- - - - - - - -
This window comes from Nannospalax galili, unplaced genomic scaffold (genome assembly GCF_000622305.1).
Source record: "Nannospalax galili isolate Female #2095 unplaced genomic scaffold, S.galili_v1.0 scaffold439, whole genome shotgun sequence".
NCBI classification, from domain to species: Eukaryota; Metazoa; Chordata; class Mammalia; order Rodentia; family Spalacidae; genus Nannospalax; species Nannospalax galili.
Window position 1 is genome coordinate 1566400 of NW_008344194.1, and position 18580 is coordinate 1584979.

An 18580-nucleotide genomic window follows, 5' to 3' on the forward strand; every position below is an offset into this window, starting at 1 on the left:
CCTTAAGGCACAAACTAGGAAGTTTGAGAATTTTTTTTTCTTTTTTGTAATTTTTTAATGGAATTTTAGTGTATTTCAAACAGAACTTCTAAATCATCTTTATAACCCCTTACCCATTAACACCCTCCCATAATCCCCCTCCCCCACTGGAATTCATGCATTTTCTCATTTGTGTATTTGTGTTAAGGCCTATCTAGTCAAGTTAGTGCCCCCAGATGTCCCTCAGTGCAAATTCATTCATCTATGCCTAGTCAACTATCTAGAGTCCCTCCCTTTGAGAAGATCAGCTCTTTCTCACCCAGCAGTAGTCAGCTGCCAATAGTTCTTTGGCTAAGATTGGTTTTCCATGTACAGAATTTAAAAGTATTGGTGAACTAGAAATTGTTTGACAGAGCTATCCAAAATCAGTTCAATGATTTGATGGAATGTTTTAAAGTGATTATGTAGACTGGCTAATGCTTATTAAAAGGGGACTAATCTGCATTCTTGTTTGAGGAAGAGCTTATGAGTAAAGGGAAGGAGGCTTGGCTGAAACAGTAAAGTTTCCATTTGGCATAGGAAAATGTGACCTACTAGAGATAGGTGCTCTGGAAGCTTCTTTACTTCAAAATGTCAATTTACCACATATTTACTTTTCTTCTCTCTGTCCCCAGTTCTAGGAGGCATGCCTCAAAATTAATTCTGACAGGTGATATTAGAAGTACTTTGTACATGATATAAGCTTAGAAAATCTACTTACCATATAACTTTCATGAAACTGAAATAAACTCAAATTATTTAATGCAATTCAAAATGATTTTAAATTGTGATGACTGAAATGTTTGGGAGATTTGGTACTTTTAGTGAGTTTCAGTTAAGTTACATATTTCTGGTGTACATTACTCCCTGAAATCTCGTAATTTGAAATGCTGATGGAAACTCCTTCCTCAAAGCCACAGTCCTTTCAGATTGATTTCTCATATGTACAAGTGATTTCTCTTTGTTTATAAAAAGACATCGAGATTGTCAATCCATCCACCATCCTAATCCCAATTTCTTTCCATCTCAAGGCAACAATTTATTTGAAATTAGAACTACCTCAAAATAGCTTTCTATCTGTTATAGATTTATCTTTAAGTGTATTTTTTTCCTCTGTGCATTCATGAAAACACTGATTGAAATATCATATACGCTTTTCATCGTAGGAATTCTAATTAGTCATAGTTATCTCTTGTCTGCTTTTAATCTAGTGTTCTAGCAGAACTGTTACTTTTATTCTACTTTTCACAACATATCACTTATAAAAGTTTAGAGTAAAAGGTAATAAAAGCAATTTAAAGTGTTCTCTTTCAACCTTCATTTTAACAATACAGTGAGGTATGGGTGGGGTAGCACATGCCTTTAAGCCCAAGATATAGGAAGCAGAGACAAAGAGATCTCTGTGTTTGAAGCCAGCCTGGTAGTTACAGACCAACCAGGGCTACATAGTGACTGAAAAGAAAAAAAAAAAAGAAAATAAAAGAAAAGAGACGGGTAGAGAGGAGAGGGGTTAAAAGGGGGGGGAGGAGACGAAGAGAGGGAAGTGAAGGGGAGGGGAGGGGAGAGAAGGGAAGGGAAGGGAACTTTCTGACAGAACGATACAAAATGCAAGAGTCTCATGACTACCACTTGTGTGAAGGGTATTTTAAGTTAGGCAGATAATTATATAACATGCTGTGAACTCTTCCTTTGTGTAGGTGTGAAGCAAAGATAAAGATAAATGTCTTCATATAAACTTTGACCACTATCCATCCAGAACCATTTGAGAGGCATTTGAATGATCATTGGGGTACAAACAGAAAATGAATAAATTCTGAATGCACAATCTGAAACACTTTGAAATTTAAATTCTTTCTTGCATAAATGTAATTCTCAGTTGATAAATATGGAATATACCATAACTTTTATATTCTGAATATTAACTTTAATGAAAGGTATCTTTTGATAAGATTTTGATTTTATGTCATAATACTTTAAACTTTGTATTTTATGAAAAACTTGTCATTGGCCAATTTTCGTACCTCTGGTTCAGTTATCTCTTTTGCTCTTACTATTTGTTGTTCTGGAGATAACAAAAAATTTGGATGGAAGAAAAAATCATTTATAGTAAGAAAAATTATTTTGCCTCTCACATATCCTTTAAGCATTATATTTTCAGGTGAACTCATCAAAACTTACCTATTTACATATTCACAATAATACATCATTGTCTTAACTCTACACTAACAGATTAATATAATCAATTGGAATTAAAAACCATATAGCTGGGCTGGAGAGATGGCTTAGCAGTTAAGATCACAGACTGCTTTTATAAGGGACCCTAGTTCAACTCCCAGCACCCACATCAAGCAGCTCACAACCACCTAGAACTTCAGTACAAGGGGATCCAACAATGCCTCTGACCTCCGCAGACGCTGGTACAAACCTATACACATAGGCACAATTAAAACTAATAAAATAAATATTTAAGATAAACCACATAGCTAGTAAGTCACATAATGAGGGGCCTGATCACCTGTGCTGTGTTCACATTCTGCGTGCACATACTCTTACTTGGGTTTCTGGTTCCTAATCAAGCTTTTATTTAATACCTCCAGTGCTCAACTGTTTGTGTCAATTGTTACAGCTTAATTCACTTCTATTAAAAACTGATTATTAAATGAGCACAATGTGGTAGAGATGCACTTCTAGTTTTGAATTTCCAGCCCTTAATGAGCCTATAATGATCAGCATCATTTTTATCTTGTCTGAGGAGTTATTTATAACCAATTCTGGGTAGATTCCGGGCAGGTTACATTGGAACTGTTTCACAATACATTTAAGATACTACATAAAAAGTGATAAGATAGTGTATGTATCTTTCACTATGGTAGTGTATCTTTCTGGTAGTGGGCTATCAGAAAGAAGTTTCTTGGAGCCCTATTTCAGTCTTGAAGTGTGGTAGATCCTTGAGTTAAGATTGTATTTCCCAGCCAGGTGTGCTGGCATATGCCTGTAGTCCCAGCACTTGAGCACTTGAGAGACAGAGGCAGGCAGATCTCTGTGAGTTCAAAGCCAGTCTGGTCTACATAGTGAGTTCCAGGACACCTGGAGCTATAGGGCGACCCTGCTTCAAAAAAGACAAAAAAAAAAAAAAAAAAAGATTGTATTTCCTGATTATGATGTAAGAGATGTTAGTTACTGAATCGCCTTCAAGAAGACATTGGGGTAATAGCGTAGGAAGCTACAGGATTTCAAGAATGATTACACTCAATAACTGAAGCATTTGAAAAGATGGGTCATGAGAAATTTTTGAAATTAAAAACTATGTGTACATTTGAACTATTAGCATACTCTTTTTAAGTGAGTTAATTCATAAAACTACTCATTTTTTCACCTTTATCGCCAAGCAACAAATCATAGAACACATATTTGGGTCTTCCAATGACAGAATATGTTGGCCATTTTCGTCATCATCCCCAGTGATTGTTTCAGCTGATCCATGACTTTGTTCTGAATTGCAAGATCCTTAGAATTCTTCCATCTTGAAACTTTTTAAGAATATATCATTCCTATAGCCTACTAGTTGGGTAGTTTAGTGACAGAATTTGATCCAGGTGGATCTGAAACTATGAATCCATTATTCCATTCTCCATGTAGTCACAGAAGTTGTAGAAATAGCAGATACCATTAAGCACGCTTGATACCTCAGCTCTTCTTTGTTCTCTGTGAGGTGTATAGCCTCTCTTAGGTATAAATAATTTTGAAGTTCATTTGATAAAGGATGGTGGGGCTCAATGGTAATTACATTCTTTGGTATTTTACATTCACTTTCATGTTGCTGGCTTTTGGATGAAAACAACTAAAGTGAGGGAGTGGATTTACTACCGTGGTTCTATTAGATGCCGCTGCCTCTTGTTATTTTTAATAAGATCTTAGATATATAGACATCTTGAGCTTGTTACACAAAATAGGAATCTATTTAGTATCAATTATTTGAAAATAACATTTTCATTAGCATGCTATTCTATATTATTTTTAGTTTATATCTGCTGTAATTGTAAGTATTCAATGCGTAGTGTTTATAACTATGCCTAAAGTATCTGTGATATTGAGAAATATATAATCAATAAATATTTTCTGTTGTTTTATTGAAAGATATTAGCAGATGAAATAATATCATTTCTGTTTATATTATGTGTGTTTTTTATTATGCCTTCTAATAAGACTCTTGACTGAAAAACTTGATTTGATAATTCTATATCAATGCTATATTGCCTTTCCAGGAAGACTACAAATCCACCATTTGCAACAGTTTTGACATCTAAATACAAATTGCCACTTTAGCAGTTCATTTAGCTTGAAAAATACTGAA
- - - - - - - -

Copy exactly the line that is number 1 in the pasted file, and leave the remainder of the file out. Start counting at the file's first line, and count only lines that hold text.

This window comes from Nannospalax galili, unplaced genomic scaffold (genome assembly GCF_000622305.1).